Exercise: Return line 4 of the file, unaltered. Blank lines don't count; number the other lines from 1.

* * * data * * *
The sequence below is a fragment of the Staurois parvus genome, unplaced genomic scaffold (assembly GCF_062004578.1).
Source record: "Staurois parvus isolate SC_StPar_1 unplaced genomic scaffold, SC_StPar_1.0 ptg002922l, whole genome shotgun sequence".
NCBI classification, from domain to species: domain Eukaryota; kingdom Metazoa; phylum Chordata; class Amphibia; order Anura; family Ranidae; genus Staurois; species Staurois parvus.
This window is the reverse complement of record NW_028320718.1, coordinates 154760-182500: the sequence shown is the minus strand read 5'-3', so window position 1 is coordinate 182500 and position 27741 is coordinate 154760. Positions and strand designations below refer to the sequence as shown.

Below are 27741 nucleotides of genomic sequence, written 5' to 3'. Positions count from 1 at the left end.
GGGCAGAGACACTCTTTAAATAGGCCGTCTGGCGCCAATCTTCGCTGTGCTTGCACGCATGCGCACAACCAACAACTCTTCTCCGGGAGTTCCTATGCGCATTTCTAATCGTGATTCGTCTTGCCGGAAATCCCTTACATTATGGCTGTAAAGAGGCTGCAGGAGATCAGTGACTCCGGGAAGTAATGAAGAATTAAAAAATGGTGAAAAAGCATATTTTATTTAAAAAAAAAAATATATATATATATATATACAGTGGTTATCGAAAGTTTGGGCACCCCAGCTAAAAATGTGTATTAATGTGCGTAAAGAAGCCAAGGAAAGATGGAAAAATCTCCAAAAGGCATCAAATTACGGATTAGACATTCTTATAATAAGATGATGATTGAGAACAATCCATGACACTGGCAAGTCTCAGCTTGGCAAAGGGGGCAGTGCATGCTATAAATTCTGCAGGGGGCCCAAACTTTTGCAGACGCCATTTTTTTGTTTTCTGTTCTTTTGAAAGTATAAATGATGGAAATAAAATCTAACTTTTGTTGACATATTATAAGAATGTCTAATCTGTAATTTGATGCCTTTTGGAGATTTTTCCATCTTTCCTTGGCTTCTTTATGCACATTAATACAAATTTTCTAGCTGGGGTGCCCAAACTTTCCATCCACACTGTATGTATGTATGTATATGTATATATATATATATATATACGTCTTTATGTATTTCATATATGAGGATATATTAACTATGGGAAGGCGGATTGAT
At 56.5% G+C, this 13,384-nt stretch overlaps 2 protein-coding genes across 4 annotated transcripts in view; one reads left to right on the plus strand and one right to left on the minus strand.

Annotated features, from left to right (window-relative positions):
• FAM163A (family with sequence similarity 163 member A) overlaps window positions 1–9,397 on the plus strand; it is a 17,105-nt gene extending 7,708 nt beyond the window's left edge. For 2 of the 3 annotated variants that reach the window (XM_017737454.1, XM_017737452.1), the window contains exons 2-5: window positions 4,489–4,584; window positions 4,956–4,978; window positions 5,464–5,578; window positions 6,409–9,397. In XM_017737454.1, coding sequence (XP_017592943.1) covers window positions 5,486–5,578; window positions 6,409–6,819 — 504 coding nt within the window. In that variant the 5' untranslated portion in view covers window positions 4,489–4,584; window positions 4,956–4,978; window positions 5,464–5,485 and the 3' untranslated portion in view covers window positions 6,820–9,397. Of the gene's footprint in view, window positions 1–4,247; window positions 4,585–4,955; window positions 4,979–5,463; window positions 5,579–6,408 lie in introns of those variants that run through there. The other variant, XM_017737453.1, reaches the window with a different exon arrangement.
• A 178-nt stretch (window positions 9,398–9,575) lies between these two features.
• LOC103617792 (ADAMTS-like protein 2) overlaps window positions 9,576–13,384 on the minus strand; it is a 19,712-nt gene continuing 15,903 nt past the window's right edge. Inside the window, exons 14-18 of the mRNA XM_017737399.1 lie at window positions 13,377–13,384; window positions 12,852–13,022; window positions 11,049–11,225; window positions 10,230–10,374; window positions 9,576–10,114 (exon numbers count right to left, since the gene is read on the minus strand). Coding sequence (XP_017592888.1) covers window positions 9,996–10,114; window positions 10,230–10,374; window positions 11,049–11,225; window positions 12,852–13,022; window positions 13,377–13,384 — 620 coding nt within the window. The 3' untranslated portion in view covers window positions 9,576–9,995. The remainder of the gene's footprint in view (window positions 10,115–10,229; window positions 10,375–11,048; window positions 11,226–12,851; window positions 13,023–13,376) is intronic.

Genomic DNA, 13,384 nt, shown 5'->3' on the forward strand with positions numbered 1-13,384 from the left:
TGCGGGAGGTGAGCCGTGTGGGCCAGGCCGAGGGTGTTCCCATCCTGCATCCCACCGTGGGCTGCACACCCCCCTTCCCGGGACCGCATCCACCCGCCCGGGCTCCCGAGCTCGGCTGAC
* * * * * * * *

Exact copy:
This window is the reverse complement of record NW_028320718.1, coordinates 154760-182500: the sequence shown is the minus strand read 5'-3', so window position 1 is coordinate 182500 and position 27741 is coordinate 154760. Positions and strand designations below refer to the sequence as shown.